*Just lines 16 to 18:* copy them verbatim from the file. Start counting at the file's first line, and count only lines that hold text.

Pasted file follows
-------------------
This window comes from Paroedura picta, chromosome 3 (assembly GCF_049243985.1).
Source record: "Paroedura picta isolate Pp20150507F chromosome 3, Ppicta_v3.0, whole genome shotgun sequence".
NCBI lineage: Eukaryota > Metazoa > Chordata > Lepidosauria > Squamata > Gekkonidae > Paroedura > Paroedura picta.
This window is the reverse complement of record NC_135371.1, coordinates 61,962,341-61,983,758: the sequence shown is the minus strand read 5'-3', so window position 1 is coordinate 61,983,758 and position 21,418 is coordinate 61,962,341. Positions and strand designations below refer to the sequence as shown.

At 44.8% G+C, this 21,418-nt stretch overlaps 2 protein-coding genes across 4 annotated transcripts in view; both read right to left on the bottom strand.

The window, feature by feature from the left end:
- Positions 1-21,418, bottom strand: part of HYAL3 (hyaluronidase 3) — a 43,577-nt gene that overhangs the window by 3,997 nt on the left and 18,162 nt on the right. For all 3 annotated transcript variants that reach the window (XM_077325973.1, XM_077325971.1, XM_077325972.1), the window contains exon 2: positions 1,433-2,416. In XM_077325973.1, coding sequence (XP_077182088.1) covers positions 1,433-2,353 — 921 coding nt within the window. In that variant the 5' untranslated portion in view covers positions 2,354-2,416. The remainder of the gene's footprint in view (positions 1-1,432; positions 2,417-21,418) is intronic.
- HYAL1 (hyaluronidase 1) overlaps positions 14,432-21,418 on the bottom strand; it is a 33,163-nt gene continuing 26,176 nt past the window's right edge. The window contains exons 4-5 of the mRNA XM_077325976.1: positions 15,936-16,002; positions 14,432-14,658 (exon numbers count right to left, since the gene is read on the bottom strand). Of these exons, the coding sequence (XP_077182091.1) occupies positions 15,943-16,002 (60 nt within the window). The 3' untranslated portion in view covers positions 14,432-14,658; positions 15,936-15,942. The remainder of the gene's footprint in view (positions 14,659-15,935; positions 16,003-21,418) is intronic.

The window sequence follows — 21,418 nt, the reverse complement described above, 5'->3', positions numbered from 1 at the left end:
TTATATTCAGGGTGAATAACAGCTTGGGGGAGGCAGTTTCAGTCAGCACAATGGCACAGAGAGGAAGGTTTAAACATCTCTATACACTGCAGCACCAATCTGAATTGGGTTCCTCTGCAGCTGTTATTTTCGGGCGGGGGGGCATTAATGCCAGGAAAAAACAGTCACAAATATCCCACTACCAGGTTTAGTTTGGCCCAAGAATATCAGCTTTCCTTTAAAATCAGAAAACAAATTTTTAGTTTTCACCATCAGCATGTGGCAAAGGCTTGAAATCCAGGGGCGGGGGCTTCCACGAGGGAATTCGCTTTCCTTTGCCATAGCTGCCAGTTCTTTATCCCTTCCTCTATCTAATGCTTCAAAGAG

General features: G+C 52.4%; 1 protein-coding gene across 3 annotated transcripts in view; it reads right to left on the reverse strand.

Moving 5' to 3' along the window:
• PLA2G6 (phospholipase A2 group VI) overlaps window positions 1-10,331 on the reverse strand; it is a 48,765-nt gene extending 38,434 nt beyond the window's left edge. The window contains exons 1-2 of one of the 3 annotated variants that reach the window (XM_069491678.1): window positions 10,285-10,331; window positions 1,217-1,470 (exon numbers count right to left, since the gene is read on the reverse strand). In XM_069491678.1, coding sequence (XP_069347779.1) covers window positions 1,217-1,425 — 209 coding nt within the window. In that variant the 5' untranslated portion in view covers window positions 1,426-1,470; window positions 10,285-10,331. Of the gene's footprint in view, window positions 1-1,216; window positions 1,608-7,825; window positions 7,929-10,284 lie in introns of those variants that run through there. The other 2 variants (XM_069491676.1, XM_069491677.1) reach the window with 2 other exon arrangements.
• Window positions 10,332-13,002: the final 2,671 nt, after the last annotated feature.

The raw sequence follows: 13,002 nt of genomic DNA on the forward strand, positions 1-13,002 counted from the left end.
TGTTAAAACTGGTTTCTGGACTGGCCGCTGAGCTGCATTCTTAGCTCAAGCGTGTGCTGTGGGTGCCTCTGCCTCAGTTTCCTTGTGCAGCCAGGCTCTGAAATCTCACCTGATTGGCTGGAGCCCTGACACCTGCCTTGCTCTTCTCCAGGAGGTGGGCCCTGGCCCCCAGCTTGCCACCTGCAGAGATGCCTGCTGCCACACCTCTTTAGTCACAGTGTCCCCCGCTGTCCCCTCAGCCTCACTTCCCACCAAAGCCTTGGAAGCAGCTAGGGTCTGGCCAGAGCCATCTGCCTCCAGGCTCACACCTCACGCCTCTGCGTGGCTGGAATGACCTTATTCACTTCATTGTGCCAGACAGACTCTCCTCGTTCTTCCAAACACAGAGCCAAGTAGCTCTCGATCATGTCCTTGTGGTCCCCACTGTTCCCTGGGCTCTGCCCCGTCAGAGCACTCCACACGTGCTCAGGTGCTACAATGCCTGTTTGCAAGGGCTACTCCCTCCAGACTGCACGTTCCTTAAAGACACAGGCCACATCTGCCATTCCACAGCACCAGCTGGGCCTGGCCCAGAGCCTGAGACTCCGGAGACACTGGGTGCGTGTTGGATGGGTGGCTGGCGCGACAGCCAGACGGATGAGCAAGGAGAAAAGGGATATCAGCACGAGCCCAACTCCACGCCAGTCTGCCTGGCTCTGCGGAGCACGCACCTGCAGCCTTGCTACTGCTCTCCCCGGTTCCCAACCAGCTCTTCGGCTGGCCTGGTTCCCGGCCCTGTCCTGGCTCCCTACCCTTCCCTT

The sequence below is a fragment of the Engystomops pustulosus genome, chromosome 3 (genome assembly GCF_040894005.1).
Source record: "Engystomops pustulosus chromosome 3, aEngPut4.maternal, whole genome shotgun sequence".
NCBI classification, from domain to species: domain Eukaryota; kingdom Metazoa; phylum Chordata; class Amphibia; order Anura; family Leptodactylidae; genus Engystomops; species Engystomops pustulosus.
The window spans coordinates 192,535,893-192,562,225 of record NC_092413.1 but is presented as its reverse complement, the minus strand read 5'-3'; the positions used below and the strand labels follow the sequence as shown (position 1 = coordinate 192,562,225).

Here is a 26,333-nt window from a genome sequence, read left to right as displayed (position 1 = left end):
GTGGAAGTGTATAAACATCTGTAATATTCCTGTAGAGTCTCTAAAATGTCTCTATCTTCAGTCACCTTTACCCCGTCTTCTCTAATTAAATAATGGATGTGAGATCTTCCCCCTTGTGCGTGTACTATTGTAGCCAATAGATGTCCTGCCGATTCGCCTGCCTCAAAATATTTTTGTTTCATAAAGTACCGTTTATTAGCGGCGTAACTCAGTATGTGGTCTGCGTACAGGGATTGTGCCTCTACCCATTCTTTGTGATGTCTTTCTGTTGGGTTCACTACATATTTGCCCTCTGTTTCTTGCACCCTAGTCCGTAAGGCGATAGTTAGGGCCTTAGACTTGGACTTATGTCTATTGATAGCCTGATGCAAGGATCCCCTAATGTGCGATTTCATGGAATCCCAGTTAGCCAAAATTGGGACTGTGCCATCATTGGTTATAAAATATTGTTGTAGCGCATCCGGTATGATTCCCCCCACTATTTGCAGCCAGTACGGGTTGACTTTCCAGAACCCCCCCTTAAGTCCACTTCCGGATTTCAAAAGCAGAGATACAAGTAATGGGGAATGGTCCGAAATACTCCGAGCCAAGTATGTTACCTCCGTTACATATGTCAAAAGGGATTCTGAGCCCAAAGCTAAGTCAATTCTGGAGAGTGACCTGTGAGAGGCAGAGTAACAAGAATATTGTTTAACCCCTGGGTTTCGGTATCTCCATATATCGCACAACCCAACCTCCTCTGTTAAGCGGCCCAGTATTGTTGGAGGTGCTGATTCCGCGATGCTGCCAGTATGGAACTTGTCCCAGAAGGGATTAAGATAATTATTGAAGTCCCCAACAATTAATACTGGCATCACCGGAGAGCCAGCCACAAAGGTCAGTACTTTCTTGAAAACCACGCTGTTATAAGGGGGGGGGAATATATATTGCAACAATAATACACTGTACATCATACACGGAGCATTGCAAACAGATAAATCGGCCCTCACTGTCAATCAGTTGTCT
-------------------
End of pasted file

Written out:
TGTTAAAACTGGTTTCTGGACTGGCCGCTGAGCTGCATTCTTAGCTCAAGCGTGTGCTGTGGGTGCCTCTGCCTCAGTTTCCTTGTGCAGCCAGGCTCTGAAATCTCACCTGATTGGCTGGAGCCCTGACACCTGCCTTGCTCTTCTCCAGGAGGTGGGCCCTGGCCCCCAGCTTGCCACCTGCAGAGATGCCTGCTGCCACACCTCTTTAGTCACAGTGTCCCCCGCTGTCCCCTCAGCCTCACTTCCCACCAAAGCCTTGGAAGCAGCTAGGGTCTGGCCAGAGCCATCTGCCTCCAGGCTCACACCTCACGCCTCTGCGTGGCTGGAATGACCTTATTCACTTCATTGTGCCAGACAGACTCTCCTCGTTCTTCCAAACACAGAGCCAAGTAGCTCTCGATCATGTCCTTGTGGTCCCCACTGTTCCCTGGGCTCTGCCCCGTCAGAGCACTCCACACGTGCTCAGGTGCTACAATGCCTGTTTGCAAGGGCTACTCCCTCCAGACTGCACGTTCCTTAAAGACACAGGCCACATCTGCCATTCCACAGCACCAGCTGGGCCTGGCCCAGAGCCTGAGACTCCGGAGACACTGGGTGCGTGTTGGATGGGTGGCTGGCGCGACAGCCAGACGGATGAGCAAGGAGAAAAGGGATATCAGCACGAGCCCAACTCCACGCCAGTCTGCCTGGCTCTGCGGAGCACGCACCTGCAGCCTTGCTACTGCTCTCCCCGGTTCCCAACCAGCTCTTCGGCTGGCCTGGTTCCCGGCCCTGTCCTGGCTCCCTACCCTTCCCTT

The sequence below is a fragment of the Engystomops pustulosus genome, chromosome 3 (genome assembly GCF_040894005.1).
Source record: "Engystomops pustulosus chromosome 3, aEngPut4.maternal, whole genome shotgun sequence".